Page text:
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‘Economic squeeze takes centre stage for directors’

Inflation and the cost of living has emerged as the issue that has boards most worried, according to the Director Sentiment Survey 2023.

Asked to name the most significant impediments to national economic performance, 44.5% of respondents pointed to inflation and the cost of living, knocking last year’s leading issue, labour capacity and capability, into second place at 42.5%.

Produced by the Institute of Directors (IoD) in association with ASB, the survey takes the pulse of New Zealand’s governance community to identify issues and challenges. “Inflation and the cost of living is a new measure this year, but it’s not surprising to see it debut in the top spot,” says IoD Chief Executive Kirsten (KP) Patterson CMInstD.

“We are seeing a combination of international and domestic inflation pressures that appear stubbornly resistant, despite the Reserve Bank [RBNZ] holding interest rates high. Many organisations will be feeling the hit from the higher interest rates, just like many households are, and this is likely underpinning directors’ views on the economy.”

ASB Chief Economist Nick Tuffley says directors should remain cautious despite the lower-than-expected Q3 inflation results, because high inflation is likely to persist for some time. “The outlook has not yet changed substantially from when this survey was undertaken in August. Inflation is likely to remain above the RBNZ’s 1-3% inflation target for most, if not all, of 2024. Before the RBNZ will start cutting interest rates, it needs to be sure that inflation will continue tracking downward to below the 3% target and stay down. The bank will retain restrictive interest rate settings for as long as that takes.”

The survey suggests short-term economic pressures are dominating board discussions to the near exclusion of longer-term governance goals. “In this regard, there continues to be misalignment between the pull of short-term pressures and directors needing to take a long-term strategic perspective,” says Patterson.

“That is appropriate in the current economic circumstances because directors have a responsibility to guide their organisations through times of financial stress. Long-term goals are important, but they can only be achieved if short-term hurdles are overcome.”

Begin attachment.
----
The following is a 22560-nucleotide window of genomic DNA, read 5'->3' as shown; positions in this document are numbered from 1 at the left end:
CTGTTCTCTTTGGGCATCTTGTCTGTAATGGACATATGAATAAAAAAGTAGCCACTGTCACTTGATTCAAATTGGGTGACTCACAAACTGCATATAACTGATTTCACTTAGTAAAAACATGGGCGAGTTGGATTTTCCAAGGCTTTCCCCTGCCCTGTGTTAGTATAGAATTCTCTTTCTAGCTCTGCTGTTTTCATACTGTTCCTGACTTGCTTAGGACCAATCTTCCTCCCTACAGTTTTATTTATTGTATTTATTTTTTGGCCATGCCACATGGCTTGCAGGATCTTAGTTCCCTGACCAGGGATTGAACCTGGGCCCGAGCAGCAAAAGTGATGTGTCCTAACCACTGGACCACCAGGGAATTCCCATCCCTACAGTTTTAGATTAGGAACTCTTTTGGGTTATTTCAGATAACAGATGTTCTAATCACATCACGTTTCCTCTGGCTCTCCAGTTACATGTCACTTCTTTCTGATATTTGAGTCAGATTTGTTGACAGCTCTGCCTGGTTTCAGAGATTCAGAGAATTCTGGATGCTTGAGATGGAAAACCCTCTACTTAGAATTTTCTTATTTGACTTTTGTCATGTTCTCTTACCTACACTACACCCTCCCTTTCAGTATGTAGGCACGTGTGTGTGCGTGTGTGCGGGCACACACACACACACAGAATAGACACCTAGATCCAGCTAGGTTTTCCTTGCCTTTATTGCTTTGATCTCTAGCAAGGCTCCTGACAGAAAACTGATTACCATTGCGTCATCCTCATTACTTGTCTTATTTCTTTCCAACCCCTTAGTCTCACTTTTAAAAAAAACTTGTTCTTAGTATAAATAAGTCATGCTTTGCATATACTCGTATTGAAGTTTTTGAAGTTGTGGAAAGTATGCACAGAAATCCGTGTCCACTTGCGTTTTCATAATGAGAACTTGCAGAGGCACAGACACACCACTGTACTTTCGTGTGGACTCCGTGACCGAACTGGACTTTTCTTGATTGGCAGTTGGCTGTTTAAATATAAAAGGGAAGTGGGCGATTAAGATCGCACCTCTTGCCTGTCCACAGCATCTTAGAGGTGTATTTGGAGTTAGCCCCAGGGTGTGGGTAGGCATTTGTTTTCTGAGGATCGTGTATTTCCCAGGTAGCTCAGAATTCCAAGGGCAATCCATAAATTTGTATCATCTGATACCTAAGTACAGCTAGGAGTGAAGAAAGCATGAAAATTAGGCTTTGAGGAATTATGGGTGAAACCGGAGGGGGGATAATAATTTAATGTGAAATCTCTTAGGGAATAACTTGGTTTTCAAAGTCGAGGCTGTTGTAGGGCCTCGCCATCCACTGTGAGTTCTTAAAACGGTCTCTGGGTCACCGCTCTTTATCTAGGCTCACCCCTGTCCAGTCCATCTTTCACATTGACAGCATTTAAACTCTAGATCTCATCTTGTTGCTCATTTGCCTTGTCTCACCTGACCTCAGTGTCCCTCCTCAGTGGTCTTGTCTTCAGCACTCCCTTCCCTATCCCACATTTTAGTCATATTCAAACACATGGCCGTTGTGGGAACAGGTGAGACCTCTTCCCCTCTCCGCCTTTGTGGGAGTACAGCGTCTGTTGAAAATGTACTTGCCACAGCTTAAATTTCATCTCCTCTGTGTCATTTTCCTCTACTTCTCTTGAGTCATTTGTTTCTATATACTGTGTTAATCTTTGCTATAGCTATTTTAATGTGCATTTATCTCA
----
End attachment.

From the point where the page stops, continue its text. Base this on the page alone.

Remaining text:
However, the survey reveals progress on a number of longer-term governance issues. There was a positive shift in the percentage of respondents who said their boards regularly discuss cyber risk and are confident their organisation has the capacity to respond to a cyber attack or incident (62.3%, up from 53.5% in 2022).

On the back of governance hitting the headlines for all the wrong reasons over the past 12 months, there was significant improvement in managing conflict of interests (87%, up from 57.6% in 2022) and enabling a culture of inclusivity at 86.6% (well up from 73.3% in 2022).

“Rapidly developing challenges such as climate change and cyber risk are becoming more firmly embedded into risk management frameworks,” Patterson says.

“Directors know that strategy, purpose, innovation and capitalising on opportunities matter – and they have an eye to this, but these may not take the front seat for the next year or two.”

Sentiment improved, but still negative

Sentiment among directors as to how the New Zealand economy will perform over the next 12 months remains in deeply pessimistic territory. An outright majority of 55.8% expect economic conditions to deteriorate over the coming year. Only 28.3% anticipate an improvement. “While confidence in the broader New Zealand economy remains weak, there has been some modest improvement since the 2022 survey’s historic lows,” says Tuffley. “In 2022, a record 68.1% of directors thought the economy would deteriorate, so there is slightly less pessimism today.”

Improved sentiment was evident in relation to supply chain disruption, with only 6.1% citing it as a concern, down from 36.2% last year. “That reflects the trend we’ve seen in data over the last 12 months, with shipping delays, port congestion and freight costs all falling sharply,” Tuffley says.

Similarly, changes to immigration settings and subsequent high levels of net migration look to have relieved some previous anxieties about immigration policies. Immigration policy was cited as a significant issue by just 6.5% of directors, down from 33.9% in 2022.

Asked to select the single biggest risk facing their organisations, directors were concerned about the same headwinds they cited at a national level, only with the order reversed – labour capacity and capability challenges (20.6%), followed by the cost of living and inflation (13.5%).

New this year, and possibly boosted by the General Election, directors said the third most relevant risk to their organisations was political and policy uncertainty (13%).

“As we await news of the policy direction of the new government, that uncertainty will persist. It will be interesting to see how the incoming government can impact sentiment when the ongoing economic pressures look likely to remain with us for some time,” Patterson says.

This was the10th annual survey of IoD members and had 1,112 responses (around a tenth of the IoD’s membership).

 

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